ECE Seminar Series

Speaker Name: 
Anna Scaglione
Speaker Title: 
Professor of Electrical Computer and Energy Engineering
Speaker Organization: 
Arizona State University
Start Time: 
Monday, October 7, 2019 - 10:40am
End Time: 
Monday, October 7, 2019 - 11:45am
Location: 
Engineering 2 - 192
Organizer: 
ECE

Title

On Modeling Dis-patchable Electric Loads in Grid Operations

Abstract

The past ten years of research had produced a variety of models for managing flexible electric loads, by enabling a more efficient dynamic pricing of electricity that would alleviate congestion in the electric grid. Many believe that this is a necessary component to support integration of renewable power. However, real change has been hard to come by in practice. The goal of this talk is to review such models, highlighting the difference between distributed algorithms, that seek to decompose the problem,  and aggregate representations that map large populations of flexible loads onto spinning reserves, to interface the whole sale electricity market. The objective is to highlight the challenges that exist in transforming and remaining compatible with the established retail and wholesale market practices and how new abstractions may be necessary to rip the benefits of flexible load as a viable alternative to bulk power storage.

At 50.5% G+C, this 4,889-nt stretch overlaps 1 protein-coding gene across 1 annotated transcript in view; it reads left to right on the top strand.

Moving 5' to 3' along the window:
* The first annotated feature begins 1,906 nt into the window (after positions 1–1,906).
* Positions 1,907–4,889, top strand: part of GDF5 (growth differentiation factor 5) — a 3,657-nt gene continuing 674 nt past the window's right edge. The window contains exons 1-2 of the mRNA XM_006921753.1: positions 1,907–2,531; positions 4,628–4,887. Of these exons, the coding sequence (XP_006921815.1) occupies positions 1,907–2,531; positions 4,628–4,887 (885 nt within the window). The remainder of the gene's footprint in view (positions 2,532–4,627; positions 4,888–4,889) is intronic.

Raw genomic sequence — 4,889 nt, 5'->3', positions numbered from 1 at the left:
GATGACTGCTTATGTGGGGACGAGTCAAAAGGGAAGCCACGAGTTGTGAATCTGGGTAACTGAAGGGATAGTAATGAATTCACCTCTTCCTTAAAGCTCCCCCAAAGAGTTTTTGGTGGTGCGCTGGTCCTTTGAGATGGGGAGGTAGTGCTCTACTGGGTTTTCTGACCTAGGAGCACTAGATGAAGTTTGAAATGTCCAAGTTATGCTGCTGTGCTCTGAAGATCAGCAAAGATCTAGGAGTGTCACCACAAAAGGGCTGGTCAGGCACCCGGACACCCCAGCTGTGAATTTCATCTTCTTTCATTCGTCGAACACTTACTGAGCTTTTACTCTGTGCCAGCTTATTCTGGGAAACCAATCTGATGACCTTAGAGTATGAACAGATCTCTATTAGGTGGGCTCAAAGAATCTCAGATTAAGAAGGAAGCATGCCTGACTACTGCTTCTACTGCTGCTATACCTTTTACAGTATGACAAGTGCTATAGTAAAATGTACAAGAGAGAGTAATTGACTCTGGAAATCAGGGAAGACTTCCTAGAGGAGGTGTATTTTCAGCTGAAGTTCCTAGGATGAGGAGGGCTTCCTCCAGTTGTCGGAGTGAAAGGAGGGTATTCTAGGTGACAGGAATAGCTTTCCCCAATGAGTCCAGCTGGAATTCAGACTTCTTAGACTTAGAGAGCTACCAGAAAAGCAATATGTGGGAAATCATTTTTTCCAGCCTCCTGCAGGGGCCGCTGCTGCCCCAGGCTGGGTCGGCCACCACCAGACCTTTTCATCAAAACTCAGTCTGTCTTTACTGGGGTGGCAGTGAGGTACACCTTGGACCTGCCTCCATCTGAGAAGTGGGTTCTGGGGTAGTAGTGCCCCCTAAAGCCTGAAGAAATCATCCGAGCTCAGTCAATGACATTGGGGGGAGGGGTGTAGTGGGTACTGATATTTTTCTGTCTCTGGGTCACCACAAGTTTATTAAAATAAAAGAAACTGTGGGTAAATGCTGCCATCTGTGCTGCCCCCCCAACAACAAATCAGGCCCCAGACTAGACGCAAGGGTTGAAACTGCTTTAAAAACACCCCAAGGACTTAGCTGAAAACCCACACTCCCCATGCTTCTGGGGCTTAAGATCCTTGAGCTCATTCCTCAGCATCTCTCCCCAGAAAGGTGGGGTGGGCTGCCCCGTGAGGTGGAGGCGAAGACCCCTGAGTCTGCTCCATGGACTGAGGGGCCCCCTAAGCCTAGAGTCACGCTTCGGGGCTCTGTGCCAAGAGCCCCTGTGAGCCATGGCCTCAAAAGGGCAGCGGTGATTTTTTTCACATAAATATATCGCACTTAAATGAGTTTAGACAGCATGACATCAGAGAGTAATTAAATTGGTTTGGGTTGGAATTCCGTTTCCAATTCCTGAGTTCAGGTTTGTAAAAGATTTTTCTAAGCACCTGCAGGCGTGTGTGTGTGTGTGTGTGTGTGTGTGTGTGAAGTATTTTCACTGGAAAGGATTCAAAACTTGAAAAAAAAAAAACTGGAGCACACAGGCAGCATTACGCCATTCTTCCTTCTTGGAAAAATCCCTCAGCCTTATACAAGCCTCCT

Bio

Anna Scaglione (M.Sc.'95, Ph.D. '99) is currently a Professor of Electrical, Computer and Energy Engineering at Arizona State University. She was Professor of Electrical and Computer Engineering previously at the University of California at Davis (2008-2014) and at Cornell University (2001-2008), where she became Associate Professor with tenure in 2006. Prior to joining the engineering faculty at Cornell, Scaglione was an Assistant Professor at the University of New Mexico (2000-2001). Dr. Scaglione’s expertise is in the broad area of statistical signal processing with application to communication networks, electric power systems/intelligent infrastructure and network science. She was elected as Fellow of IEEE in 2011, honored by both the Signal Processing and the Communication Societies. She received the 2000 IEEE Signal Processing Transactions Best Paper Award and more recently was honored for the 2013, IEEE Donald G. Fink Prize Paper Award for the best review paper in that year in the IEEE publications, her work with her student earned 2013 IEEE Signal Processing Society Young Author Best Paper Award (Lin Li).

Event Type: 
Event